Ford Vehicles

Hey! Didn’t we just talk about Lincoln vehicles? Now we’re talking about Lincoln’s parent company, Ford.

That’s just the random nature of the order of these articles.

Anyway, while we previously looked at, today we’re focusing on parent company Ford, which used the very similar

This URL was in use it lots of ads back in the day (the ads I have showing range from 1999 to 2007). Here’s a clean example from an April 1999 magazine:

Ford Ad from April 1999

That dude looks pretty chill for someone with so many hobbies. His dog, on the other hand, doesn’t look too impressed.

That’s okay, pooch, because what we care about is in the fine print near the bottom of the ad where we have this URL:

As I mentioned before, this URL was in tons of old ads. So where does go today?

That’s not bad. Now, the screengrab above is from June of 2020 (this article is being written and published in February 2021) so the screengrab is a little outdated. However, you can see that now redirects to simply

We’ve covered this question before about whether it’s appropriate to link to a simple domain that covers a brand that has many divisions (like Ford has Lincoln and Ford vehicles, not to mention Ford corporate information, investor relations and racing efforts). In this case, if you’re looking for information about Ford vehicles, you are now directed to simply, which is a perfectly acceptable choice.

I’m just glad to see that has not been neglected over the years and is still serving a somewhat useful purpose.

I have five other ad examples (well, actually more, but, spoilers!) that feature as the website. Here’s a four-page spread from February 2006:

Ford ad from February 2006

While the bottom corner of the last page features the familiar URL of, there’s something slightly more interesting at the bottom of the third page of the ad:

Not only does this ad mention the domain, it goes a step further and tacks on the /Fusion site section.

While, yes, 2020 was the last model year for the Fusion, there are still a number of brand-new 2020 model Fusions available if you want one. And, at least right now in February 2021, Ford still has a page dedicated to the Fusion on their website.

So what happened to

If that looks familiar, it should. It’s the same site we saw just a moment ago. Even though we tried to go to the /Fusion site section, the site simply redirects to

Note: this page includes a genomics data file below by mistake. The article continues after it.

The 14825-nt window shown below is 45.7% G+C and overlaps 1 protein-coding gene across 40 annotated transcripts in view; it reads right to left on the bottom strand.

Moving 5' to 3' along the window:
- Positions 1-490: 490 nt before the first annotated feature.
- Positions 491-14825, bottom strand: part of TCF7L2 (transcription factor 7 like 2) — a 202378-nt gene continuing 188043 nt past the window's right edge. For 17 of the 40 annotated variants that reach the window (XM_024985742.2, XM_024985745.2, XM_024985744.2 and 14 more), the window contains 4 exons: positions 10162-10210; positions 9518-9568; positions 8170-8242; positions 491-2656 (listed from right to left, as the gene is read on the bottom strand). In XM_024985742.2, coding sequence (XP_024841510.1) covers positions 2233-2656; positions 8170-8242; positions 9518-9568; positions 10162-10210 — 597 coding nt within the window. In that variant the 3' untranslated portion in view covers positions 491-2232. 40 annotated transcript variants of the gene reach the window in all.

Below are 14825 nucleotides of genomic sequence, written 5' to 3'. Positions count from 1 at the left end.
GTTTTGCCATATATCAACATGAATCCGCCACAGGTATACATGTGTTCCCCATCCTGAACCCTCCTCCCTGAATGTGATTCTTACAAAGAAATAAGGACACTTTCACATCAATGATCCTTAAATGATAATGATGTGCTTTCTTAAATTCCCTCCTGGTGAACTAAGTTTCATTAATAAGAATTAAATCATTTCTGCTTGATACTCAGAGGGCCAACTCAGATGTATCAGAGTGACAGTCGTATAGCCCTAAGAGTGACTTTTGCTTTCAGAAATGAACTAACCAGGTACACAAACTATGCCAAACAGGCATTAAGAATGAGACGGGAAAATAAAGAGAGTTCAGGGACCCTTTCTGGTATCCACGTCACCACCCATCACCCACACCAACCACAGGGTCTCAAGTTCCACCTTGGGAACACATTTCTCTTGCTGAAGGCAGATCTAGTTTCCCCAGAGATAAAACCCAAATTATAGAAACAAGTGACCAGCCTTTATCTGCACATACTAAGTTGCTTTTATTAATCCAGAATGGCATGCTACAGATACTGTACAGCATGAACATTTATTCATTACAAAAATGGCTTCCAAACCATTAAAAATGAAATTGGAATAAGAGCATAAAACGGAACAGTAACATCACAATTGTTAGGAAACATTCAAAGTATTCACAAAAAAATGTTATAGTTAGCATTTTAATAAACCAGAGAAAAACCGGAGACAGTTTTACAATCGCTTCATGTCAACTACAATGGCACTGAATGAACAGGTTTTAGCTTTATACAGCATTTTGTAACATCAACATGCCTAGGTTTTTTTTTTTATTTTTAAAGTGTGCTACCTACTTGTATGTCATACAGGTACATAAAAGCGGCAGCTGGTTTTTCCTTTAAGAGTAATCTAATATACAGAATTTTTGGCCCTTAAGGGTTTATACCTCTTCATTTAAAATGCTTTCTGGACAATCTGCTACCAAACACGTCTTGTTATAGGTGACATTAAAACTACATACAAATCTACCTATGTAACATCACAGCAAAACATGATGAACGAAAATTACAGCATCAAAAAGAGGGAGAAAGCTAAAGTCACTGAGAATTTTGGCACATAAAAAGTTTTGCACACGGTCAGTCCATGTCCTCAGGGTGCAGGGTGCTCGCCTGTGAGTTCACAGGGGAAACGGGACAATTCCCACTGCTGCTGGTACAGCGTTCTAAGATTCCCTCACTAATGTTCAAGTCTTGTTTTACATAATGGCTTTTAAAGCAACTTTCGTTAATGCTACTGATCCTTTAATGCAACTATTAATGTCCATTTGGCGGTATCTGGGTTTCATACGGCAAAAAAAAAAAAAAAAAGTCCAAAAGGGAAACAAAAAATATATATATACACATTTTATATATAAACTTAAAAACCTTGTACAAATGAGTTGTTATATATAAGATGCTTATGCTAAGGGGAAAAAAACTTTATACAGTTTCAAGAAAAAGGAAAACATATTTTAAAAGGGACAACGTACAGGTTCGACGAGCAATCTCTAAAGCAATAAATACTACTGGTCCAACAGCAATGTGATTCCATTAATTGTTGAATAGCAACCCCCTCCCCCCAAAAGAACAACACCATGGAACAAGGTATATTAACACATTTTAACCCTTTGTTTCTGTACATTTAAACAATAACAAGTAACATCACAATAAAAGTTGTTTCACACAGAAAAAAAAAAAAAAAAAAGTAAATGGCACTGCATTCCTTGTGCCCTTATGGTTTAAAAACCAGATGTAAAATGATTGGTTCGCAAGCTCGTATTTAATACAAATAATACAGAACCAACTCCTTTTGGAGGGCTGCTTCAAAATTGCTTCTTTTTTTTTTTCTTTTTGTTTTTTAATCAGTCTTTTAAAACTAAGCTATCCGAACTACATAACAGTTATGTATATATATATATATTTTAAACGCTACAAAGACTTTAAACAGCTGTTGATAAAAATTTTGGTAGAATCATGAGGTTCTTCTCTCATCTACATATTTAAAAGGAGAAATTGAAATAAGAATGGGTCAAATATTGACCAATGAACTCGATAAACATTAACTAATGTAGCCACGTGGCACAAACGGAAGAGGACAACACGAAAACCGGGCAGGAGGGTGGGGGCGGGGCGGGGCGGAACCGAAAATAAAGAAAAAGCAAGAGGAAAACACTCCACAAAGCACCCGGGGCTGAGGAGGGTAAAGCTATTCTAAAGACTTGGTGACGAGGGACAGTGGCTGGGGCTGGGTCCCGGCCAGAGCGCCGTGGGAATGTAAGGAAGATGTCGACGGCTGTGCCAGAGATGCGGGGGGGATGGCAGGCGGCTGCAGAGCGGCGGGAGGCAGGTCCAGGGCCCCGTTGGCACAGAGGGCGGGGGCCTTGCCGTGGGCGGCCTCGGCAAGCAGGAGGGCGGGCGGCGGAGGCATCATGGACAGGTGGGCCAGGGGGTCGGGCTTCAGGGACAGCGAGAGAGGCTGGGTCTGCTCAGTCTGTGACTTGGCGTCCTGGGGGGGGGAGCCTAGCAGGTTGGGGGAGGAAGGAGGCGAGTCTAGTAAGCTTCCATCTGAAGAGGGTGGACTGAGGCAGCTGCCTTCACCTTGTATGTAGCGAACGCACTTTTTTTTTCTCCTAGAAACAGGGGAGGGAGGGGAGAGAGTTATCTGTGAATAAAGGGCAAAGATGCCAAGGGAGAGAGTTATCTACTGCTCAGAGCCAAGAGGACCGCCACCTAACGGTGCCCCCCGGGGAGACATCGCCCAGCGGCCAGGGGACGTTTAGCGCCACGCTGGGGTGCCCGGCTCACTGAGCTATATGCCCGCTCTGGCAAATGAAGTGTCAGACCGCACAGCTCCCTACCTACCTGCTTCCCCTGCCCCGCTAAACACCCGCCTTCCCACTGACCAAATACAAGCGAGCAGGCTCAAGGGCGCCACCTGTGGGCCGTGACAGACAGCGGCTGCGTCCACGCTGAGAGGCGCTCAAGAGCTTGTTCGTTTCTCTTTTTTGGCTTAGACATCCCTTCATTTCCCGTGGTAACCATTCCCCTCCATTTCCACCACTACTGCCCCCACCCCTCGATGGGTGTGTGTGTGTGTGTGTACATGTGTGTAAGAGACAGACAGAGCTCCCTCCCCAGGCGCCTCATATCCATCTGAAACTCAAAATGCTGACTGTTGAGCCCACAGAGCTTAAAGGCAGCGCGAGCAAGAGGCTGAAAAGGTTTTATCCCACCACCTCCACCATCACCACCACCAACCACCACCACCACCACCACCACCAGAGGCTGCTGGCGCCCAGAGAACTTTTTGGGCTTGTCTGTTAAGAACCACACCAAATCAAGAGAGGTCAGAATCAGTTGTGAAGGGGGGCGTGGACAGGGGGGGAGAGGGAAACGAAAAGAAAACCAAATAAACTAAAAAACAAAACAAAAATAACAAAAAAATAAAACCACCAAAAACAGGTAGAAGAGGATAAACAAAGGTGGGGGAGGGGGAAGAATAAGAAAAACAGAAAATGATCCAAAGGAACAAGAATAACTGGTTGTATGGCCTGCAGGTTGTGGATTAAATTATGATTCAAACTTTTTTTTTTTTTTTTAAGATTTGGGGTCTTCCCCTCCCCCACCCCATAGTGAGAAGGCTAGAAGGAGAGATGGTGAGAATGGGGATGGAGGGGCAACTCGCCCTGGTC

That’s a little disappointing as there is an active site on for the Fusion. However, it’s also not surprising. The primary domain of redirects to and it looks like that redirect doesn’t care about site sections. It’s unfortunate, but it could be worse.

I mentioned that I have more site section ads that featured and I’ll present those now. However, I won’t string you along for each one since they all do exactly what the /Fusion site section did above — they all redirect to simply

In the interest of completeness, however, here are the rest of the ads that I think fall into this grouping:

Ford ad from March 2007

This one shows the Ford Edge precariously balancing on the edge of a wall (get it? Edge on the edge? Nevermind). The bottom right corner of this ad gives us

Then, here’s an ad for the Escape Hybrid (when was the last time you actually saw one of these on the road??):

Ford ad from November 2004

And the ad wants us to go to

There’s also this ad for the Expedition:

Ford ad from July 2002

And the ad has this URL in the lower left-hand corner:

It may be interesting (or maybe not) that this Expedition ad also had this little mail-in card you could send off for more information:

In the vertical text on the left-hand side, we see the same reference to

And the last ad in this set is a three-page spread for the Explorer:

Ford ad from December 2005

Tucked into the faint text in the lower right-hand corner of the ad is this bit:

As with all of these URLS featured in these ads, goes here today:

With so many site sections promoted over the years, it’s a little disappointing that they don’t properly redirect to current site sections (even though we know they exist).

That said, this could be much, much worse. So at least someone at Ford is trying. And for that, I applaud them.

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